What I've been doing

So, I am 60 years old and pretty much retired. For many years I have been a “buy and hold” type investor, and an MF subscriber (Rule Breakers and Stock Advisor). Over the last few years, I’ve modified my strategy to not necessarily hold as long as MF typically advocates holding, as well as to do a lot more of my own due diligence. For the last year or so, I’ve been focusing on high growth companies, many of which are discussed on this board.

My investment results have improved significantly over the last few years. As a result, I find myself now in a position where I would still like to “grow” my net worth, but am becoming more concerned about looking to preserve the wealth I’ve accumulated. I feel pretty comfortable that, barring some unforeseen catastrophe, what I have accumulated up to now should last me the rest of my life so, realistically, growth is not an absolute necessity for me.

As a result, what I’ve been doing over the last several months is to put cash when I have it into index funds (small cap, large cap, and mid cap), and recently purchased shares of an index fund with a focus on dividends…my thought being that when this bull market cools off, reverses, or whatever, the income will, to a certain extent, balance things out.

I am not invested in bonds or bond funds, and I am reluctant to invest in them because of the insanely low rates of return. I know there are many on this board who steer clear of bonds including, as I understand it, Saul himself. But I also know that many “professionals” advocate having at least a certain percentage in them, especially if you are in my age group.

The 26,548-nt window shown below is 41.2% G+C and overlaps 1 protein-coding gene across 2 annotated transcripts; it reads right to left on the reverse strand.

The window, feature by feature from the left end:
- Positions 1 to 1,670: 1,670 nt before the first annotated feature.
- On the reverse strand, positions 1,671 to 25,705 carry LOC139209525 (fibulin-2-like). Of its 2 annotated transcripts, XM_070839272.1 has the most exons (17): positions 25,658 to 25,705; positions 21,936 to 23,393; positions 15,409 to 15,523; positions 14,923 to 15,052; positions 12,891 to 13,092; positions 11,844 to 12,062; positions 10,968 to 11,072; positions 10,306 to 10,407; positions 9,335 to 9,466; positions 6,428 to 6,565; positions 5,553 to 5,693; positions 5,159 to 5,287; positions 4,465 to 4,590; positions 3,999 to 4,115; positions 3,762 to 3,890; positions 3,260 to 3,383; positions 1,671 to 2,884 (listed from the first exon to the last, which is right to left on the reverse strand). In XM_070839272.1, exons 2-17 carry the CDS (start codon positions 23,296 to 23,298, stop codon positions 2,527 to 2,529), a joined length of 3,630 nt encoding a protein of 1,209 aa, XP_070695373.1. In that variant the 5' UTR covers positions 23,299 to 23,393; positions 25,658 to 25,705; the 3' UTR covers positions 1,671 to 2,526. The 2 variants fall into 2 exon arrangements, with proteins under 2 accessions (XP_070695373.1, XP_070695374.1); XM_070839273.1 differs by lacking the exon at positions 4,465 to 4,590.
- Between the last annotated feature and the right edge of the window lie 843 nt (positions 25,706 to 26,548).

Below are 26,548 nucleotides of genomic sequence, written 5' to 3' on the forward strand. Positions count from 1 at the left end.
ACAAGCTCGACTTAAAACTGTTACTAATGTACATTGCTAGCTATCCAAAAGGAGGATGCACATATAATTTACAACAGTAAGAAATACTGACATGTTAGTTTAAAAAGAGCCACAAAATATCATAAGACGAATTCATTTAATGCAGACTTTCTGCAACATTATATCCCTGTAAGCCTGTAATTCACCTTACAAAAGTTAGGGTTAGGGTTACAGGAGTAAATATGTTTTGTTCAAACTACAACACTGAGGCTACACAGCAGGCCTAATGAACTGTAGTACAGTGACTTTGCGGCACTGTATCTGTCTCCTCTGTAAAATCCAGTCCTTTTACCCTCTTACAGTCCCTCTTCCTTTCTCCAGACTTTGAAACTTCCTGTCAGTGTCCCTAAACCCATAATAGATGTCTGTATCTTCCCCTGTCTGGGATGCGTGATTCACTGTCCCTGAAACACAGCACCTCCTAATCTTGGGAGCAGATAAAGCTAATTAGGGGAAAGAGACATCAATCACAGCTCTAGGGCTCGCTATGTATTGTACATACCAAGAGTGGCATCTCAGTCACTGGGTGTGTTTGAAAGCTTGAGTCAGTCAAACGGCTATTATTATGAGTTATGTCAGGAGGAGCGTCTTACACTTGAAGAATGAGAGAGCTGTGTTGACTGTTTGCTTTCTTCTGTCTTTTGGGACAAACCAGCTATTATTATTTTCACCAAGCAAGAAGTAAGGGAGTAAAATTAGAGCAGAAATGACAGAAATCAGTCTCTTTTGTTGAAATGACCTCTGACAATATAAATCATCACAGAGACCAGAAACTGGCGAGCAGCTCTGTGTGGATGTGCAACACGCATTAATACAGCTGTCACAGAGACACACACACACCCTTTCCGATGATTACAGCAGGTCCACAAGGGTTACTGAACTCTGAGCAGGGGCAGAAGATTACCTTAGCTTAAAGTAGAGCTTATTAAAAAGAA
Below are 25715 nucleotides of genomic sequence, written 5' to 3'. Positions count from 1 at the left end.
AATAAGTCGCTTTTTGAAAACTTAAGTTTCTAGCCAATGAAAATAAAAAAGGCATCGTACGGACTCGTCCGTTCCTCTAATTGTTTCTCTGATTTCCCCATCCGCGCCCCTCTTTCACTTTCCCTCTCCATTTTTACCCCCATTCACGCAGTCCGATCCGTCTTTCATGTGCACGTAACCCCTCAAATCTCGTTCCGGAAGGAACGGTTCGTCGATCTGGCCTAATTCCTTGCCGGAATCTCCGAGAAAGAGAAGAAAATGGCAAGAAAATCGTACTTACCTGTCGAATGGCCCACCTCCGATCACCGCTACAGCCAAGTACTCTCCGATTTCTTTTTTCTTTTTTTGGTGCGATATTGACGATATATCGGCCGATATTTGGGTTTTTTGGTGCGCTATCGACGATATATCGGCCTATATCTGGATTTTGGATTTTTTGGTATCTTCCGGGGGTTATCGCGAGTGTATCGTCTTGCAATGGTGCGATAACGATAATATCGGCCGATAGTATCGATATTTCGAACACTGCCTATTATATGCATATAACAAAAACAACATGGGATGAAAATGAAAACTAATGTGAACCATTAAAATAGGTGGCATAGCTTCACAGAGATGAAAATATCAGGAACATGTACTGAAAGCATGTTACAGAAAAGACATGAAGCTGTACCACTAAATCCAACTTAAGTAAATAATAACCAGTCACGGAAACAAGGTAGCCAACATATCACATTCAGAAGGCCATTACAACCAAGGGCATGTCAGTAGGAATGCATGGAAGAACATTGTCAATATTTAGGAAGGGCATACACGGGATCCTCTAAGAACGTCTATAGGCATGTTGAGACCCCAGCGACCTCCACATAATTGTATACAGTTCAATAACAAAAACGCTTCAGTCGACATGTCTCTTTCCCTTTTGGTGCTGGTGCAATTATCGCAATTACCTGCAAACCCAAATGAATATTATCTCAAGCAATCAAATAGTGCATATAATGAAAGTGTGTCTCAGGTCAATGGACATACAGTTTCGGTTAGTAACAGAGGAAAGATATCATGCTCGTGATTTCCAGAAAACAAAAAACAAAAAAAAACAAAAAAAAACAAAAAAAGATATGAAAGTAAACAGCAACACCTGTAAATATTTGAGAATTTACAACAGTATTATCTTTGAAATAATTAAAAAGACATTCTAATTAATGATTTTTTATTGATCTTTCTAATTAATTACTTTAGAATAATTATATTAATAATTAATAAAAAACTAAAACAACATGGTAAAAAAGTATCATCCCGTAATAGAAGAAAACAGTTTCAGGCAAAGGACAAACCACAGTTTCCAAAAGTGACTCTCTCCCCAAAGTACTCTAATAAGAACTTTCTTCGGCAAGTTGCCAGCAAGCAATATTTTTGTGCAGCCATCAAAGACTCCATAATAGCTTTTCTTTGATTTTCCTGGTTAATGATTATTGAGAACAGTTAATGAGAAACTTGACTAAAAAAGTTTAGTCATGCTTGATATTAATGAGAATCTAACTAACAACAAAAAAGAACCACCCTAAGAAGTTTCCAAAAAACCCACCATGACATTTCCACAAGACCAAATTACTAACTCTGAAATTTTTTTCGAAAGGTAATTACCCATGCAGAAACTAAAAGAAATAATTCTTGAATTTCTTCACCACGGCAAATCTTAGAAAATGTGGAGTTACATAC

So, what I’m wondering, for whoever is inclined to chime in, is whether I should keep doing what I’m doing, ie- gradually segue from individual stocks to index funds and dividend paying funds so I can devote less time to individual stock picking- or preserve a percentage of my “wealth” by investing in bonds or bond funds. Thanks in advance!


Hi Speedy, I’m sure you’ll get some good answers here but you’ll get a much more focussed response if you ask the same question on the MF Retirement board where this type of question fits right in with the subject of the board. Here’s a link to a whole category of MF Retirement boards:


Best of luck with your plans. You are a smart guy and you’ll work out what makes you most comfortable.



Thanks Saul. My intent was not to be off topic. Rather, it was to see what others on this particular board think about bonds and/or bond funds as a “hedge” to a portfolio of high growth stocks. Most of the retirement boards don’t include growth stock posts, and my mindset is vastly different than theirs is.

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Hey Speedy,

I’m in my late 30’s but my father is in his late 60’s. He managed accounts for other people in town for about AUM of 30 mil. He did well investing for his retirement. But when he sent out notices to everyone he was retiring, he also decided to retire his effort and focus on life. He could have kept at it but his decision was to reduce risk, reduce volatility, and project out a safe annuitized forecast based on ETF’s and other ‘boring’ investments. My father is now happy with other pursuits having earned enough capital to run on cruise control without reviewing MSNBC every, darn day.